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What it’s like to watch a loved one with early-onset Alzheimer's slowly slip away

Courtesy of Jim Mangi
Jim Mangi and his daughter, Charlene, assumed caregiving roles for Jim's wife Kathleen after she was diagnosed with early-onset Alzheimer's disease.

Traditional wedding vows talk about “for better or for worse … in sickness and in health.”

When your wife has Alzheimer's disease, and you’re her caregiver, you learn what those words truly mean.

Even more so when she is one of the more than 200,000 Americans with early-onset Alzheimer’s, which is when dementia symptoms happen before age 65.

Jim Mangi and his wife Kathleen have been married for 44 years. For the past nine years, Jim was Kathleen’s primary caregiver as her Alzheimer’s dementia progressed.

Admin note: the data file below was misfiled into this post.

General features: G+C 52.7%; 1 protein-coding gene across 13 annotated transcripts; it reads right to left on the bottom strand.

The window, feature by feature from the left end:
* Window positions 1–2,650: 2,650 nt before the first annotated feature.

Today she lives in a memory care unit, and he’s hoping that sharing their story will help other caregivers.

Mangi and his daughter, Charlene Mangi, joined Stateside to discuss how they first began to notice the symptoms of her Alzheimer’s, how they assumed caregiving roles once Kathleen was diagnosed, why Mangi describes his caregiving as an “awful act of love,” and what advice they can offer to others in similar situations.

Listen above.

Tomorrow on Stateside, Jennifer Howard, executive director of the Michigan Great Lakes Chapter of the Alzheimer’s Association.

Minding Michigan is Stateside’s ongoing series that examines mental health issues in our state.

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Stateside is produced daily by a dedicated group of producers and production assistants. Listen daily, on-air, at 3 and 9 p.m., or subscribe to the daily podcast wherever you like to listen.
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